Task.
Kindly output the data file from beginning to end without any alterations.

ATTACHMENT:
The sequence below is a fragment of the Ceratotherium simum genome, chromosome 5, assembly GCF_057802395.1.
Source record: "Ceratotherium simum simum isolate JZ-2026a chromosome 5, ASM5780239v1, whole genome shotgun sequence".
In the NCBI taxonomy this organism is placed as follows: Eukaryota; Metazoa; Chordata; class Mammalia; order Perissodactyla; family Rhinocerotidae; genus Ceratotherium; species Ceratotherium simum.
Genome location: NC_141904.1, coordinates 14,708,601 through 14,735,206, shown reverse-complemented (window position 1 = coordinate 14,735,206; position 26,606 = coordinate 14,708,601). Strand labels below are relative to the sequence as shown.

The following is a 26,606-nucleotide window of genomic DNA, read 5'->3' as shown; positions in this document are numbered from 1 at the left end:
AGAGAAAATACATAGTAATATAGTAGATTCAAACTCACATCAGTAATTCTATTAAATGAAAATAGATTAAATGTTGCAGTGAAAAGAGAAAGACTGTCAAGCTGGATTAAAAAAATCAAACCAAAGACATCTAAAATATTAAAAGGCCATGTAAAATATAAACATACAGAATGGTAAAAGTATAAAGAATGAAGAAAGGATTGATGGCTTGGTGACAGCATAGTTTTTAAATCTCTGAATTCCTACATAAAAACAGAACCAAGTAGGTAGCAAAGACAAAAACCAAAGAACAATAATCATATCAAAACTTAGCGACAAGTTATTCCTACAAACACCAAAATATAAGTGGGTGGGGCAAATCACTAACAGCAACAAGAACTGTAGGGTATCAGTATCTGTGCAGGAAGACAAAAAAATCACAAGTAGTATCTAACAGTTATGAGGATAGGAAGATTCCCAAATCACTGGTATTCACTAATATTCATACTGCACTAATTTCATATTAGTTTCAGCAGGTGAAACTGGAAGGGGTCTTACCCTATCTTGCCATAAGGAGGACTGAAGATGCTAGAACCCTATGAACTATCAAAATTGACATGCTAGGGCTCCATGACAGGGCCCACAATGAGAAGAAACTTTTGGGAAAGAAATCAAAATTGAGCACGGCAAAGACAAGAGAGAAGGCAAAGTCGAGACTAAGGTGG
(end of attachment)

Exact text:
The sequence below is a fragment of the Ceratotherium simum genome, chromosome 5, assembly GCF_057802395.1.
Source record: "Ceratotherium simum simum isolate JZ-2026a chromosome 5, ASM5780239v1, whole genome shotgun sequence".
In the NCBI taxonomy this organism is placed as follows: Eukaryota; Metazoa; Chordata; class Mammalia; order Perissodactyla; family Rhinocerotidae; genus Ceratotherium; species Ceratotherium simum.
Genome location: NC_141904.1, coordinates 14,708,601 through 14,735,206, shown reverse-complemented (window position 1 = coordinate 14,735,206; position 26,606 = coordinate 14,708,601). Strand labels below are relative to the sequence as shown.

The following is a 26,606-nucleotide window of genomic DNA, read 5'->3' as shown; positions in this document are numbered from 1 at the left end:
AGAGAAAATACATAGTAATATAGTAGATTCAAACTCACATCAGTAATTCTATTAAATGAAAATAGATTAAATGTTGCAGTGAAAAGAGAAAGACTGTCAAGCTGGATTAAAAAAATCAAACCAAAGACATCTAAAATATTAAAAGGCCATGTAAAATATAAACATACAGAATGGTAAAAGTATAAAGAATGAAGAAAGGATTGATGGCTTGGTGACAGCATAGTTTTTAAATCTCTGAATTCCTACATAAAAACAGAACCAAGTAGGTAGCAAAGACAAAAACCAAAGAACAATAATCATATCAAAACTTAGCGACAAGTTATTCCTACAAACACCAAAATATAAGTGGGTGGGGCAAATCACTAACAGCAACAAGAACTGTAGGGTATCAGTATCTGTGCAGGAAGACAAAAAAATCACAAGTAGTATCTAACAGTTATGAGGATAGGAAGATTCCCAAATCACTGGTATTCACTAATATTCATACTGCACTAATTTCATATTAGTTTCAGCAGGTGAAACTGGAAGGGGTCTTACCCTATCTTGCCATAAGGAGGACTGAAGATGCTAGAACCCTATGAACTATCAAAATTGACATGCTAGGGCTCCATGACAGGGCCCACAATGAGAAGAAACTTTTGGGAAAGAAATCAAAATTGAGCACGGCAAAGACAAGAGAGAAGGCAAAGTCGAGACTAAGGTGG